uttered the word e opinions ' with religious serious-
ness. On these systems or notions he founded actions
and words worthy of laughter. He called don Quixote
happy, because he deluded himself with glory and love.



IK 1 drove away cats, because they appeared to him the
most silent of all animals ; at tin- s.une time he praised
them, because, like dogs, they took advantage of society,
and enjoyed their liberty like owls. He did not believe
that you could trust any one who lived next door to a
butcher, or near the place destined for public executions.
He believed in prophetic inspiration, and fancied that
he was acquainted with its source. He accused the
nightcap, dressing-gown, and slippers of husbands, as
the cause of a wife's first infidelity. He gave no better
specimen of his knowledge : asserting that the sciences
were a series of propositions which had need of demon-
strations apparently self-evident, but substantially un-
certain ; and that geometry, in spite of algebra, would
remain an imperfect science, until the incomprehensible
system of the universe was known : and he maintained
that the arts could render truth more useful to men than
the sciences.

" When travelling, he dined at the public tables : he
easily became familiar, though he spoke dryly to the
ceremonious, proudly to the rich, and avoided all sects
and confraternities. He frequented mostly the society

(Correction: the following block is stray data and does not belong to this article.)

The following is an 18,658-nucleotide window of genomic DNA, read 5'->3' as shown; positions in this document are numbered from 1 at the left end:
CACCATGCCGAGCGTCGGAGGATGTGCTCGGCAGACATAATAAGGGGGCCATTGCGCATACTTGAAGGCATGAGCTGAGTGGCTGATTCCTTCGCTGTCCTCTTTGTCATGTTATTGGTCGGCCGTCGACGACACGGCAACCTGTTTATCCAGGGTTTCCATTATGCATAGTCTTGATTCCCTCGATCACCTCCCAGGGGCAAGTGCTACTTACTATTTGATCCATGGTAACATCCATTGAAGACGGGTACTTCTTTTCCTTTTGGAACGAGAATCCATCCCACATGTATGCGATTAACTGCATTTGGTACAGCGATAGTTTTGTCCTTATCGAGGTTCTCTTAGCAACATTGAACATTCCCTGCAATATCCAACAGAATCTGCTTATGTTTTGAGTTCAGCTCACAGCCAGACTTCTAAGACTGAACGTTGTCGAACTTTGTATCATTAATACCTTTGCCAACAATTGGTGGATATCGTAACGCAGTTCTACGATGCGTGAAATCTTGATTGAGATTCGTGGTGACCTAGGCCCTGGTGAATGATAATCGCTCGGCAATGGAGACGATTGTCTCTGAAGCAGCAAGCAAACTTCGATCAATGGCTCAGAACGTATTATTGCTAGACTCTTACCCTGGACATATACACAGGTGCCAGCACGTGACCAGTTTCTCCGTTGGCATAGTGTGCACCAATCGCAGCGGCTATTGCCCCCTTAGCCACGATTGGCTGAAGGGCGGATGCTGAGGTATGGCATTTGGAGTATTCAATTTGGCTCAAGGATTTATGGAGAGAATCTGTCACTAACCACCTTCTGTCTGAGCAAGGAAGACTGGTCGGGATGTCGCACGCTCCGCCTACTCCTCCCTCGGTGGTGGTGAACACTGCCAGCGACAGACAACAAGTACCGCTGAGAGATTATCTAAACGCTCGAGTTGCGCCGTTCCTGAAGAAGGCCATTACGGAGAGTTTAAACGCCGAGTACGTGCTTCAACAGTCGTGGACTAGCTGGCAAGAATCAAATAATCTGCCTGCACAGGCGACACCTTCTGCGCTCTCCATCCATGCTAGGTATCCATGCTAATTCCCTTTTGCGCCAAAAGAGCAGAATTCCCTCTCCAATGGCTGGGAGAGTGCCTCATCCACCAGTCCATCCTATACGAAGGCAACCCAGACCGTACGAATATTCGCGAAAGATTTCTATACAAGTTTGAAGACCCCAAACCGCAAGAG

of women ; because he thought them more richly en-
dowed by nature with pity and modesty, two pacific
qualities which, he said, alone temper the combatative pro-
pensities of human beings. He was listened to readily ;
though I know not where he found matter of discourse,
since he would talk a whole evening without uttering a
word concerning politics, religion, or scandal. He never
asked questions, that he might not lead others to answer
falsely. He was glad to receive his acquaintances at
home ; but when walking he liked to be alone, or with
strangers to whom he took a fancy ; and if any of his
acquaintance approached, he took a book from his pocket,
and, in room of salutation, recited scraps from a modern
translation of the Greek poets ; on which he was left

And thus he goes on, for several pages, describing ec-
centricities, partly natural, partly assumed, which he


wished should attract attention, as is evident by his
thus introducing them to the public, who would other-
wise have been ignorant of their existence.

On his return to Italy, he became intimate with 1305.
general Caffarelli, minister of war of the kingdom of
Italy. Warmed by the recent sight of the encampment
of Boulogne, he proposed to the general to make a new
edition of the military works of Montecucoli, with